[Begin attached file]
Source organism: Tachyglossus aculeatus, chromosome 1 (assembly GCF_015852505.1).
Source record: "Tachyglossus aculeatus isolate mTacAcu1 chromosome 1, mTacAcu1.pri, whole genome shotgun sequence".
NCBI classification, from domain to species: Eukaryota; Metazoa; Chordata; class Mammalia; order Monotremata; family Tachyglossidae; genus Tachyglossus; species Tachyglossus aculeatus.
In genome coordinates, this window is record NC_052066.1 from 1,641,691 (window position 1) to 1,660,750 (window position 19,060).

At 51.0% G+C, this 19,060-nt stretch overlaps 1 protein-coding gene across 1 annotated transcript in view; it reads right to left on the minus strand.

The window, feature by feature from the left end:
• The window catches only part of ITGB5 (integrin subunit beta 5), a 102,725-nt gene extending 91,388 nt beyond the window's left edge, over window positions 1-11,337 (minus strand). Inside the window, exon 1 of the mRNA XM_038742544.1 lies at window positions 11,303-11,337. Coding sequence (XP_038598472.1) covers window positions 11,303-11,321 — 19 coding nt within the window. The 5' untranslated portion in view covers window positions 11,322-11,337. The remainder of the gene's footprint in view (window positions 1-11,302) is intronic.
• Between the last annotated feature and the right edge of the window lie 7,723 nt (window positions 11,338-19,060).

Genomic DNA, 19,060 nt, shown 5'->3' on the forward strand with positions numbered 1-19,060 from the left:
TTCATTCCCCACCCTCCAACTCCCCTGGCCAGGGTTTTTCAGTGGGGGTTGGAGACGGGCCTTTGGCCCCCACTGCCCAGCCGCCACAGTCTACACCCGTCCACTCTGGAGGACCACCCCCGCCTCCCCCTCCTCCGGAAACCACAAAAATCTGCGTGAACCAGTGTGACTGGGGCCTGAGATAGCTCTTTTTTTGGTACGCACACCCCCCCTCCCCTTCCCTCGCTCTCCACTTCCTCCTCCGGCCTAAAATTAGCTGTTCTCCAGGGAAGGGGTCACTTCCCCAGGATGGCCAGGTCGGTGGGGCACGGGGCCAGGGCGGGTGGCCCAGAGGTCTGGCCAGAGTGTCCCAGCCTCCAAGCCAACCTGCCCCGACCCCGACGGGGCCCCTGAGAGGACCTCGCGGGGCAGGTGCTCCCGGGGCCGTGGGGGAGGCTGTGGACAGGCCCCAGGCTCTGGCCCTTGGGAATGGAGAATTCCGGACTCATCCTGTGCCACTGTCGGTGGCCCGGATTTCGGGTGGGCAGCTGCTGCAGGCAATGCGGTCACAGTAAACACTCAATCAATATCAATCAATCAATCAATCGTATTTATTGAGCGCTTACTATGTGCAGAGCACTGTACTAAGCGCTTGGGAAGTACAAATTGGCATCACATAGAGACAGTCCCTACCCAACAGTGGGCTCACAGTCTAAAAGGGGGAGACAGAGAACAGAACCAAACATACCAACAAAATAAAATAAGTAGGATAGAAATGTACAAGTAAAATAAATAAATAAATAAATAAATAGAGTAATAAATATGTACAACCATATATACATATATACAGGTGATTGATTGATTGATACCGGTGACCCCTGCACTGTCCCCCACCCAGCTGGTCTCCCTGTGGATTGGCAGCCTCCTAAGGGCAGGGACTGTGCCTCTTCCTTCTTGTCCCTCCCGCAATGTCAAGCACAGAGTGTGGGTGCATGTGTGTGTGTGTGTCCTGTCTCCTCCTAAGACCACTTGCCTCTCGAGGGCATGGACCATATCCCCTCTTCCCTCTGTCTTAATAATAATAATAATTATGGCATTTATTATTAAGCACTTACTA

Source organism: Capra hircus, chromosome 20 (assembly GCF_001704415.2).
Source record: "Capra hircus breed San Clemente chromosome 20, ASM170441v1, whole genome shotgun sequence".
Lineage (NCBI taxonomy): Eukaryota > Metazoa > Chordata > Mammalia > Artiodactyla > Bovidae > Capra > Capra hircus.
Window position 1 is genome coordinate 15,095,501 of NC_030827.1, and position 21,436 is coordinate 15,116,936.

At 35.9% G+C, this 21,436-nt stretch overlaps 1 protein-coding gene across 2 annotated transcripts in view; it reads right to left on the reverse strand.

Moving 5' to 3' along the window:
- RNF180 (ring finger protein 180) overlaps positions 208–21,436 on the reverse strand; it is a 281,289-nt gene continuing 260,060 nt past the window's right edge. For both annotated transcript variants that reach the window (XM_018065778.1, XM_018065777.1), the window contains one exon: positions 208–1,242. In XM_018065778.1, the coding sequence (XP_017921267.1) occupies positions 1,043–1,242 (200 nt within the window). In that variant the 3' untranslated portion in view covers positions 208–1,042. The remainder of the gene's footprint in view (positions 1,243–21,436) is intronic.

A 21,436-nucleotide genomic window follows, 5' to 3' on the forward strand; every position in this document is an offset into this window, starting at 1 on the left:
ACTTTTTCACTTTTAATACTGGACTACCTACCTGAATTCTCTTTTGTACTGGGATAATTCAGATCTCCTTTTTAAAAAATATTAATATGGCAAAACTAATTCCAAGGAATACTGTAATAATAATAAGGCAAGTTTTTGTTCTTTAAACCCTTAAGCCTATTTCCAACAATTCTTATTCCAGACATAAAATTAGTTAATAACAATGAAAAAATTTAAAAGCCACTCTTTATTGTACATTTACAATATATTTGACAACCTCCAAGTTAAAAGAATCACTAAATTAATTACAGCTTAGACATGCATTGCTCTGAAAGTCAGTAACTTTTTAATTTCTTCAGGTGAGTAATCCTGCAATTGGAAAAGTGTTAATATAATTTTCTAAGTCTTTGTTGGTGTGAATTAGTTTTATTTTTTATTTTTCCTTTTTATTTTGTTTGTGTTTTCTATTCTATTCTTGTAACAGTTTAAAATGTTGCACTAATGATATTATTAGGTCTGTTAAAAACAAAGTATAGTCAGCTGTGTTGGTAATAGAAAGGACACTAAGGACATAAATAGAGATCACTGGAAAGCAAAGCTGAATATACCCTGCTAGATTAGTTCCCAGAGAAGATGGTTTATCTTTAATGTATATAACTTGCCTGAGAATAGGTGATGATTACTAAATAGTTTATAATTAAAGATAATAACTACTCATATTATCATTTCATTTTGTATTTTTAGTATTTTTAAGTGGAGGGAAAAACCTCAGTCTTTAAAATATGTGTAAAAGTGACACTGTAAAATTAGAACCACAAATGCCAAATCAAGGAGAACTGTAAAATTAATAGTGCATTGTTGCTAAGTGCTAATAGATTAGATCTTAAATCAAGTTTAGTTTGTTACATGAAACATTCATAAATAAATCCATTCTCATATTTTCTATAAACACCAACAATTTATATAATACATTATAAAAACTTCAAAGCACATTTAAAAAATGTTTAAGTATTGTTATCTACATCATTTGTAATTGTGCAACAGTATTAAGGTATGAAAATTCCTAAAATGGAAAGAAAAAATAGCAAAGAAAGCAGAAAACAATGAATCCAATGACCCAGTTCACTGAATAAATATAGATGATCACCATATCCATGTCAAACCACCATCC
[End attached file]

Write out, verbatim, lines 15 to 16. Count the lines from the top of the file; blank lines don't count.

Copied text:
At 35.9% G+C, this 21,436-nt stretch overlaps 1 protein-coding gene across 2 annotated transcripts in view; it reads right to left on the reverse strand.

Moving 5' to 3' along the window: